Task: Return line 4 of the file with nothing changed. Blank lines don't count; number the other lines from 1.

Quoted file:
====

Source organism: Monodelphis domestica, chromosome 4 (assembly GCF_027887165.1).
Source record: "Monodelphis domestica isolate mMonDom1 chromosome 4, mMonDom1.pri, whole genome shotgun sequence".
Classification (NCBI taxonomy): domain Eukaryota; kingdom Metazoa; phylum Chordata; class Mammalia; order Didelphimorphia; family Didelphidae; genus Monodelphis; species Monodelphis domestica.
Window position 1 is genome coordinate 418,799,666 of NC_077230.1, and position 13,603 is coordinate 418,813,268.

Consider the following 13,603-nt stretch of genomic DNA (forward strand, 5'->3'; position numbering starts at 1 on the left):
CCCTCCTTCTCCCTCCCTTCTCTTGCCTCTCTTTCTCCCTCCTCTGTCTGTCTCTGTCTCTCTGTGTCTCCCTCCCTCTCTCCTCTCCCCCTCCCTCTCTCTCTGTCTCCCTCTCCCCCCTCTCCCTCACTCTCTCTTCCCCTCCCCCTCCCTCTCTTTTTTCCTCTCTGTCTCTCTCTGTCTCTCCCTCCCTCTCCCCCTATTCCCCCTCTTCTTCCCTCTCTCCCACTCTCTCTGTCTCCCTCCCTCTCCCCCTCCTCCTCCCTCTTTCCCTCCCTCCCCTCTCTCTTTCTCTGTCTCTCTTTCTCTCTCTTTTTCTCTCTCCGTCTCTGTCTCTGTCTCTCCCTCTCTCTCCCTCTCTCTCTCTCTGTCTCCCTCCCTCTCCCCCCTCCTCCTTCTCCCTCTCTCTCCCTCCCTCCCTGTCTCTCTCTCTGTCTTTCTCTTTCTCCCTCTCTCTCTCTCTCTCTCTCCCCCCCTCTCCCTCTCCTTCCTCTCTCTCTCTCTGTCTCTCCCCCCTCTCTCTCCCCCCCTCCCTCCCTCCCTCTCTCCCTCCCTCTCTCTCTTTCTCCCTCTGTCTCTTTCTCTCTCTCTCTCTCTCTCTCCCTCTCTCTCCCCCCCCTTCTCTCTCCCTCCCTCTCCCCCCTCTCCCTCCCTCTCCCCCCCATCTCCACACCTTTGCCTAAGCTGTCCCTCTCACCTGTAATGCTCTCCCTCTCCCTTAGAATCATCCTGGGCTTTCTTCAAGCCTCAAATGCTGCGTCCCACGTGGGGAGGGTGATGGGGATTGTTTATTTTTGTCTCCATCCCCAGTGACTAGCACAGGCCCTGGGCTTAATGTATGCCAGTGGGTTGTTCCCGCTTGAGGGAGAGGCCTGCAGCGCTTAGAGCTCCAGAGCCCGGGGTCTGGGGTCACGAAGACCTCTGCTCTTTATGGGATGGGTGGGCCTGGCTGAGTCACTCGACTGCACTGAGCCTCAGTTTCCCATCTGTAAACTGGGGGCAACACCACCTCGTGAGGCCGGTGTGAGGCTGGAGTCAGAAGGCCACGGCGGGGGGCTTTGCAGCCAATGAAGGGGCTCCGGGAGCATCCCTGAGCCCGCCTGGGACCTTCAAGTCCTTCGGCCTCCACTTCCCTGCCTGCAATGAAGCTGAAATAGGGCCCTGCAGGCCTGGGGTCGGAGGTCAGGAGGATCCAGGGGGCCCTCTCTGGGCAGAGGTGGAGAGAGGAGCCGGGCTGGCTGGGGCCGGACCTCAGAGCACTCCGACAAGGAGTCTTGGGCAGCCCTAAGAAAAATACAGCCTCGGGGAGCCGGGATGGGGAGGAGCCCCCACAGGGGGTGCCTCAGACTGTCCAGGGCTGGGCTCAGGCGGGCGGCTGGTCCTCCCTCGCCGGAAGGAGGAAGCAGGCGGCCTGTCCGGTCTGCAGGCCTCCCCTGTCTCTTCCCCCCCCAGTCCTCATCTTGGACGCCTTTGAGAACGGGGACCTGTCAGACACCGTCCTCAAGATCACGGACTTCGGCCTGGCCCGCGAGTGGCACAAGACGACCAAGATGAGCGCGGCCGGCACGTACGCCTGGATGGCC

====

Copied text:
Window position 1 is genome coordinate 418,799,666 of NC_077230.1, and position 13,603 is coordinate 418,813,268.